Indian 1915 7 HP “Model C3” 994 cc IOE V-twin engine # 72G745
Indian’s first, 38.61ci (633cc) v-twin appears in 1907 with an engine clearly derived from that of the single, though mechanical inlet valves – introduced for 1908 – are an early improvement. The twin’s rear cylinder continues to form part of the frame until 1909 when a loop frame of the type favoured by rivals Harley-Davidson is adopted. The Springfield Company’s first ‘Big Twin’ debutes that same year displacing 61 ci.
By 1913 Indian is the largest motorcycle manufacturer in the world; the 1913 production is almost 32,000 machines. There are 2,000 dealers all over the world and Indian controls some 42% of the domestic motorcycle market in the USA, according to a company claim that is.
For 1915 about 10 models are offered, among which feature a couple of lighter twins that are designated “Little Twin”. Some new features for 1915 are the use of chrome-vanadium steel tubing and the option of a three speed gearbox. The “”Model C” is available in single speed and with 2 or 3 speed countershaft gearbox but in the British edition of the 1915 sales catalogue only the three speed model is offered. The clutch can be controlled by a big lever on the right of the tank and by a foot lever next to the left footboard. The catalogue is not very modest about the Big Twin and boasts: “ The Indian Big Twin – master of them all – is continued this year and carries its banner of superiority further than ever. Pride of a hundred thousand riders, it stands out as the most remarkable motorcycle value available anywhere. With its strength, power and speed, with the new Indian Starter, new magneto, and other of the 1915 features – where is its equal on country road or boulevard, on mountain or prairie? It is the predominant all-round machine of its time.”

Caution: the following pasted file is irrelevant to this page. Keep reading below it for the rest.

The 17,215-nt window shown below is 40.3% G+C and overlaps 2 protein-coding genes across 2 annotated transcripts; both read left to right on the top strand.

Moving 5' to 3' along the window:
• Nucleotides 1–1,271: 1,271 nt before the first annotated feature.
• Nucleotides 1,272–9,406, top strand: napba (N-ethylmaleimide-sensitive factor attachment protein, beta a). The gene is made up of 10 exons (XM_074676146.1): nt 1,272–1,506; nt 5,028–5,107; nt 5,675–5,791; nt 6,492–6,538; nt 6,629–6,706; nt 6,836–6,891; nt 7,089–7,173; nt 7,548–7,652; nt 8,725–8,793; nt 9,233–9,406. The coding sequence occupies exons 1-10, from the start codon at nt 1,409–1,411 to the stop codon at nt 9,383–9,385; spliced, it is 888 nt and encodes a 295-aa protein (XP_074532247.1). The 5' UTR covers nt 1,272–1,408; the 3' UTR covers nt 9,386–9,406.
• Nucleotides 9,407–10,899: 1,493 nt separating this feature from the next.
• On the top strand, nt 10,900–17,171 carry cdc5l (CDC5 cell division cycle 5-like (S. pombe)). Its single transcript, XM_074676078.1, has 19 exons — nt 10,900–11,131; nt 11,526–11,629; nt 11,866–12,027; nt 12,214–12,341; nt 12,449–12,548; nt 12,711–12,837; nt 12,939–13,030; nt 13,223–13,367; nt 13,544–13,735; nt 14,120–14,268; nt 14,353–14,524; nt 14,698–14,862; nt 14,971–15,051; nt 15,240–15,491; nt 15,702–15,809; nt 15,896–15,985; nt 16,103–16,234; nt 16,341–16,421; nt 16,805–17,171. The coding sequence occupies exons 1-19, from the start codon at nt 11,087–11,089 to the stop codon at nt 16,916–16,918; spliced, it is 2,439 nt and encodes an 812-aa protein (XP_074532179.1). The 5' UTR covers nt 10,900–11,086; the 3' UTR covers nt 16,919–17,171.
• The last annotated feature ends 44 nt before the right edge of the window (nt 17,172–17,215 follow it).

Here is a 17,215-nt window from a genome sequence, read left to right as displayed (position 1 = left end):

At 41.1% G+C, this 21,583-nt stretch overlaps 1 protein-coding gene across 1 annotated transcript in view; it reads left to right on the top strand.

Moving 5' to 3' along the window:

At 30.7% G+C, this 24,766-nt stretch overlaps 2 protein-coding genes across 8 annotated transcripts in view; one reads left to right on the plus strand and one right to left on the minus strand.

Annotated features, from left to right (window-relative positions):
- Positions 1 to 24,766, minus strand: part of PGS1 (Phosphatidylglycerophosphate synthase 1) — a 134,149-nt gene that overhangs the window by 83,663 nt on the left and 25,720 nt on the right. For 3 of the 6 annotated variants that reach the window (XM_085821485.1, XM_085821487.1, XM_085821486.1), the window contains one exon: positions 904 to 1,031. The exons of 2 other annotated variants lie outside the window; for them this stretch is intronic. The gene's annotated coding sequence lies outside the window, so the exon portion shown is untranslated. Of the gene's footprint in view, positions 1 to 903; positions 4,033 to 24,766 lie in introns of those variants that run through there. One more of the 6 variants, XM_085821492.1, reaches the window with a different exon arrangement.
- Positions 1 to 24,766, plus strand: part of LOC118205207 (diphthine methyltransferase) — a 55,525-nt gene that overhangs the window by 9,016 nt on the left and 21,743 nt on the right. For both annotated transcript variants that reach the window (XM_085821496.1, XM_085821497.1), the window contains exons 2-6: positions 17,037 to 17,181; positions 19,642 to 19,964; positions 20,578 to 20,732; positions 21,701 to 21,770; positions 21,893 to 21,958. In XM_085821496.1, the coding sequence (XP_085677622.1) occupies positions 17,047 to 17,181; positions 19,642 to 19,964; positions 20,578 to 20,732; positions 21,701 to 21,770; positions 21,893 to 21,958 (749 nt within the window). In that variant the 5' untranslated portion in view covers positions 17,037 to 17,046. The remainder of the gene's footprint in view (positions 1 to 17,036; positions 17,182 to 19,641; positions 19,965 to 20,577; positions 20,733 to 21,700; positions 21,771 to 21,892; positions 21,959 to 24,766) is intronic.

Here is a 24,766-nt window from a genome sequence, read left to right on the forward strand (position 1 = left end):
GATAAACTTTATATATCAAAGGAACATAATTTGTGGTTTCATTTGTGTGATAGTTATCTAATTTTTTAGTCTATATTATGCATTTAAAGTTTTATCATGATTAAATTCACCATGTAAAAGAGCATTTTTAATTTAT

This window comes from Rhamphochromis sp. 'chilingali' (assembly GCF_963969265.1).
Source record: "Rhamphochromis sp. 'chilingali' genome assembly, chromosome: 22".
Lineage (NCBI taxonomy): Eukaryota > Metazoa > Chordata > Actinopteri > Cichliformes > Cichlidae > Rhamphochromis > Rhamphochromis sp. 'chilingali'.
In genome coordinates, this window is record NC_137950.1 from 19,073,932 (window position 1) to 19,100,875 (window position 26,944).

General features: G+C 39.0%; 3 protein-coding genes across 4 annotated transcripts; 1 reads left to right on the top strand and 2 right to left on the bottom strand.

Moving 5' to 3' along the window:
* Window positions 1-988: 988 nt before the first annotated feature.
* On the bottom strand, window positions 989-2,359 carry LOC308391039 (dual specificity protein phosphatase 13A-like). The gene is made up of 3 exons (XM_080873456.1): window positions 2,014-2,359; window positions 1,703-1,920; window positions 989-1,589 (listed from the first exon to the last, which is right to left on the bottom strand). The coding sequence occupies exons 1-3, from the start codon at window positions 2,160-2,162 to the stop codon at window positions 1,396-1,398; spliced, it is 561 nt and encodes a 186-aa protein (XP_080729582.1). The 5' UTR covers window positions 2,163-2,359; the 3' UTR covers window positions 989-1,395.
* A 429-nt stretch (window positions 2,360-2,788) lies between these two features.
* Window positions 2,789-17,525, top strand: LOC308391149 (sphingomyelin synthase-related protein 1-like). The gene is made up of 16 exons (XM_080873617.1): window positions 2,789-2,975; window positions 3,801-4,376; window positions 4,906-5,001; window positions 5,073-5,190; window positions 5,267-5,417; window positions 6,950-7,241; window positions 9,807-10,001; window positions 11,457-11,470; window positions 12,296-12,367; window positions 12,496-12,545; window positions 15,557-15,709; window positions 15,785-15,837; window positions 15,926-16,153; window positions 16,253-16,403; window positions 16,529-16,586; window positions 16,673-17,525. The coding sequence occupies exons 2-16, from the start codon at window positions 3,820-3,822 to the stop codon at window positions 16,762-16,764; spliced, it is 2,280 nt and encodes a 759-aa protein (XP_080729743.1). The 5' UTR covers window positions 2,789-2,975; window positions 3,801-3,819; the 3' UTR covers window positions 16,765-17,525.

Indian has used a foot-starting mechanism since 1912 but this is fitted in front of the engine and works with a chainwheel and chain on an extension of the crankshaft. For 1915 a new system is introduced that uses a quadrant and a ratchet pinion on the clutch shaft. The ratio is such that one stroke of the starter gives three revolutions of the crankshaft. This makes starting so easy that the catalogue promises “So powerful is this starter that the motor can easily be started by a twelve year old boy or girl.”
This sturdy vintage 3-speed Indian has been restored and is in fine condition throughout.